Background The efficacy of paclitaxel-coated balloons (PCB) for restenosis prevention has been demonstrated in humans. However, the mechanism of action for sustained drug retention and biological efficacy following single-time drug delivery is still unknown.
Methods and results The pharmacokinetic profile and differences in drug concentration (vessel surface vs arterial wall) of two different paclitaxel coating formulations (3 µg/mm2) displaying opposite solubility characteristics (CC=crystalline vs AC=amorphous) were tested in vivo and compared with paclitaxel-eluting stents (PES). Also, the biological effect of both PCB formulations on vascular healing was tested in the porcine coronary injury model. One hour following balloon inflation, both formulations achieved similar arterial paclitaxel levels (CC=310 vs AC=245 ng/mg; p=NS). At 24 h, the CC maintained similar tissue concentrations, whereas the AC tissue levels declined by 99% (p<0.01). At this time point, arterial levels were 20-fold (CC) and 5-fold (AC) times higher compared to the PES group (p<0.05). At 28 days, arterial levels retained were 9.2% (CC) and 0.04% (AC, p<0.01) of the baseline levels. Paclitaxel concentration on the vessel surface was higher in the CC at 1 (CC=36.7% vs AC=13.1%, p<0.05) and 7 days (CC=38.4% vs AC=11%, p<0.05). In addition, the CC induced higher levels of neointimal inhibition, fibrin deposition and delayed healing compared with the AC group.
Conclusions The presence of paclitaxel deposits on the vessel surface driving diffusion into the arterial tissue in a time-dependent fashion supports the mechanism of action of PCB. This specific pharmacokinetic behaviour influences the patterns of neointimal formation and healing.
- Interventional Cardiology
- Peripheral Vascular Disease
- Received March 3, 2014.
- Revision received May 5, 2014.
- Accepted May 28, 2014.
- Published by the BMJ Publishing Group Limited. For permission to use (where not already granted under a licence) please go to http://group.bmj.com/group/rights-licensing/permissions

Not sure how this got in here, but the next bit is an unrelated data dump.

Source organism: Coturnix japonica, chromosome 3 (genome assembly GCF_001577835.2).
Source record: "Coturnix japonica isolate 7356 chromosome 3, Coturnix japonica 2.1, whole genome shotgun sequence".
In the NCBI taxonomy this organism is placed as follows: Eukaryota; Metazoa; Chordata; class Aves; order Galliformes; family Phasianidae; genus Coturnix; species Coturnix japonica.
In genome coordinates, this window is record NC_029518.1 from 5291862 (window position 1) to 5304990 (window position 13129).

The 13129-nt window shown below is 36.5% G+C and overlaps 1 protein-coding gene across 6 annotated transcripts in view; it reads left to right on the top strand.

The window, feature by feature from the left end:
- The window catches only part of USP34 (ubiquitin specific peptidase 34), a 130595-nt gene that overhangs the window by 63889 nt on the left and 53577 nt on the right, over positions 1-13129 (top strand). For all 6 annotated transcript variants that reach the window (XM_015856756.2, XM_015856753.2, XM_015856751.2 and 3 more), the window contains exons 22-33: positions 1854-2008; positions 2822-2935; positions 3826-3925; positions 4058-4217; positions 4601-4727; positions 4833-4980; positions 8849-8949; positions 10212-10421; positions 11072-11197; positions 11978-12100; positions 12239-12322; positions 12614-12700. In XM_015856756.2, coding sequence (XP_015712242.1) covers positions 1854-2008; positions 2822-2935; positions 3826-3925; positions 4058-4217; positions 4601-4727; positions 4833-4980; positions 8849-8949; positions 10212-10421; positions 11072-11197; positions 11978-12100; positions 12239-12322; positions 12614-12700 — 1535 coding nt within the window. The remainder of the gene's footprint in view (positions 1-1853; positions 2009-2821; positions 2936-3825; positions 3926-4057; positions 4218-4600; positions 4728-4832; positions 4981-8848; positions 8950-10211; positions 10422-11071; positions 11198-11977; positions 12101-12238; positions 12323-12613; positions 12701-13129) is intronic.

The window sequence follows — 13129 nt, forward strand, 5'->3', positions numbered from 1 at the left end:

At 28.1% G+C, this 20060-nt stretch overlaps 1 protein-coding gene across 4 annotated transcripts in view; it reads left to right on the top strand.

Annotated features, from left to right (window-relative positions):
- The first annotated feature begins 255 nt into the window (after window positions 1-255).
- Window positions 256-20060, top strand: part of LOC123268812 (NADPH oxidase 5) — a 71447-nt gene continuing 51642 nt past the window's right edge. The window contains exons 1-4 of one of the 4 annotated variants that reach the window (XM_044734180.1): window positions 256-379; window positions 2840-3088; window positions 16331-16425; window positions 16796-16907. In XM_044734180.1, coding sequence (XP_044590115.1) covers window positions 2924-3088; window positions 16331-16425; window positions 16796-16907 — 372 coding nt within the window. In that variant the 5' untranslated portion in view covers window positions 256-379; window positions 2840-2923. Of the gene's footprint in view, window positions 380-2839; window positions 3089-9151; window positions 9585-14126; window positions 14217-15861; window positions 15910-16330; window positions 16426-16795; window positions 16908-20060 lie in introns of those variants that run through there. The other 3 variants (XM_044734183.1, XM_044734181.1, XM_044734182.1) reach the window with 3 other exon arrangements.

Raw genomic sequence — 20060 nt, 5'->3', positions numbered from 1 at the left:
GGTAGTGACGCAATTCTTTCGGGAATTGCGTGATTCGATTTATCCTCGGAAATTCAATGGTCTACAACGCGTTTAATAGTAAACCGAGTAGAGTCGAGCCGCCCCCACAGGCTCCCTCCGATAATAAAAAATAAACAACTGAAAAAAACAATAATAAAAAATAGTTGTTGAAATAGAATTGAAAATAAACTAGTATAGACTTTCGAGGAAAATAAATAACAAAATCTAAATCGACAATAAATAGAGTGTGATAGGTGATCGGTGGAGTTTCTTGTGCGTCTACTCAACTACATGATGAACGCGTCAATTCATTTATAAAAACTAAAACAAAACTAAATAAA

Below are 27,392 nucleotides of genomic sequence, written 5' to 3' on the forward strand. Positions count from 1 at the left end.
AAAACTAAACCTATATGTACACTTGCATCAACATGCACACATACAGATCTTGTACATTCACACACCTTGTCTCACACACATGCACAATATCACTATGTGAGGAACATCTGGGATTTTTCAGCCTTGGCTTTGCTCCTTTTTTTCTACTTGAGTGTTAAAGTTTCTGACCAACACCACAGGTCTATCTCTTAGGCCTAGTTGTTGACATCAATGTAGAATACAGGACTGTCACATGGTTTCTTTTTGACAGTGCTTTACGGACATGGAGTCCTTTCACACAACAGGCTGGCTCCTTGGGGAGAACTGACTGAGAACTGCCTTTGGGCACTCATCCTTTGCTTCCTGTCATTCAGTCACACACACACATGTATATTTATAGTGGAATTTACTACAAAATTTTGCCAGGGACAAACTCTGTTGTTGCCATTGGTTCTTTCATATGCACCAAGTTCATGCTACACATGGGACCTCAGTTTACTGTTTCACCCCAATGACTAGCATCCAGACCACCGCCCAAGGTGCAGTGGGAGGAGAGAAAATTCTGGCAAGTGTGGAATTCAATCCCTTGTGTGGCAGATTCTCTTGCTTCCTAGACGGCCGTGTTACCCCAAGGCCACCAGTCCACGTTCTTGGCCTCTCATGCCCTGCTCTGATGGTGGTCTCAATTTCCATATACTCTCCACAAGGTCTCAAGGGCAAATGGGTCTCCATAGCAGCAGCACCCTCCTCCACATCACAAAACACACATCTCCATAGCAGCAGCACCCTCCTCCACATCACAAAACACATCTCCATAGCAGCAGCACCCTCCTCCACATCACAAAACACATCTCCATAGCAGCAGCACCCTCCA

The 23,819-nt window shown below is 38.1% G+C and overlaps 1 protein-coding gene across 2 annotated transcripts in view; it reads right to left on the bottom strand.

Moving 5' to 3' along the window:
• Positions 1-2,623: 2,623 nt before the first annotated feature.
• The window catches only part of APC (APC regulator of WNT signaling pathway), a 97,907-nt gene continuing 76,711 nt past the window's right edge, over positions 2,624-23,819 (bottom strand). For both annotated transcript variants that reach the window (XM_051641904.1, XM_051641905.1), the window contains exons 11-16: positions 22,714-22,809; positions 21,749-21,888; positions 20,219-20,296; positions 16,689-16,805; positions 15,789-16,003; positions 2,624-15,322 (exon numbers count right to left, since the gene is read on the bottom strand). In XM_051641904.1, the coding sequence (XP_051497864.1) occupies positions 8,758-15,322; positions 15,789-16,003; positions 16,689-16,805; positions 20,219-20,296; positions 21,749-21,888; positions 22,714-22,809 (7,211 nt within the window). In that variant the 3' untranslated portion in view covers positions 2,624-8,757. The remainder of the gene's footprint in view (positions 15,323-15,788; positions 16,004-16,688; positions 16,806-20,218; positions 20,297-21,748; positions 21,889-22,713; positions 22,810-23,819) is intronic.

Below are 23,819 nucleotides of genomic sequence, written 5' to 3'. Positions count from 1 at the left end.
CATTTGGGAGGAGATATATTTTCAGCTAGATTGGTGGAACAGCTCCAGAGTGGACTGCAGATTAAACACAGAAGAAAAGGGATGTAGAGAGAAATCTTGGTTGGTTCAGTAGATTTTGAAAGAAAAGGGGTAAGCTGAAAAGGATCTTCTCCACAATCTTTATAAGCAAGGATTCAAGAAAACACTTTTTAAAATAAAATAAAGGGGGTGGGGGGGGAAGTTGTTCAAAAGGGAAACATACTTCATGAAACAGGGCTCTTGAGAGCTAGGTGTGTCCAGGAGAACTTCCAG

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What is already known about this subject?
The efficacy of paclitaxel-coated balloons (PCB) for restenosis prevention has been demonstrated in humans. However, the mechanism of action for sustained drug retention and biological efficacy following single-time drug delivery is still unknown.
What does this study add?
Our data suggest that the observed tissue half-life of paclitaxel delivered by PCB technologies is rate limiting and relates to the slow dissolution of paclitaxel deposits from the vessel surface into arterial tissue in a time-dependent fashion.
How might this impact on clinical practice?
This experimental study provides better understanding of the processes of paclitaxel local delivery which may implicate in the refinement of currently available and development of new treatment technologies and options for atherosclerotic vascular disease.
Paclitaxel-coated balloons (PCB) have emerged as a viable therapeutic alternative for the interventional treatment of vascular disease.1–5 With the use of this technology, the short-term transfer and long-term retention of paclitaxel to the arterial wall is feasible,1 ,6 thus potentially reducing the untoward effects of the prolonged drug release associated with polymer-based stent technologies7–9 including delayed vessel healing, potentially resulting in stent thrombosis. Experimental data have shown that some paclitaxel formulations are rapidly transferred to the vessel wall following balloon dilation.10 ,11 However, it has been suggested that long-term tissue retention is affected by the drug morphology and resulting solubility attained during the coating process.12
First-generation PCB technologies displayed a high level of crystallinity on the coating surface and were associated with inconsistent drug load and high particulate shedding during balloon inflation. New generations of PCB coatings are under development, displaying more consistent, uniform and less crystalline (CC) coating characteristics. Although these technological changes may potentially affect clinical outcomes, the resulting biological effects on paclitaxel uptake and vessel healing are still unknown.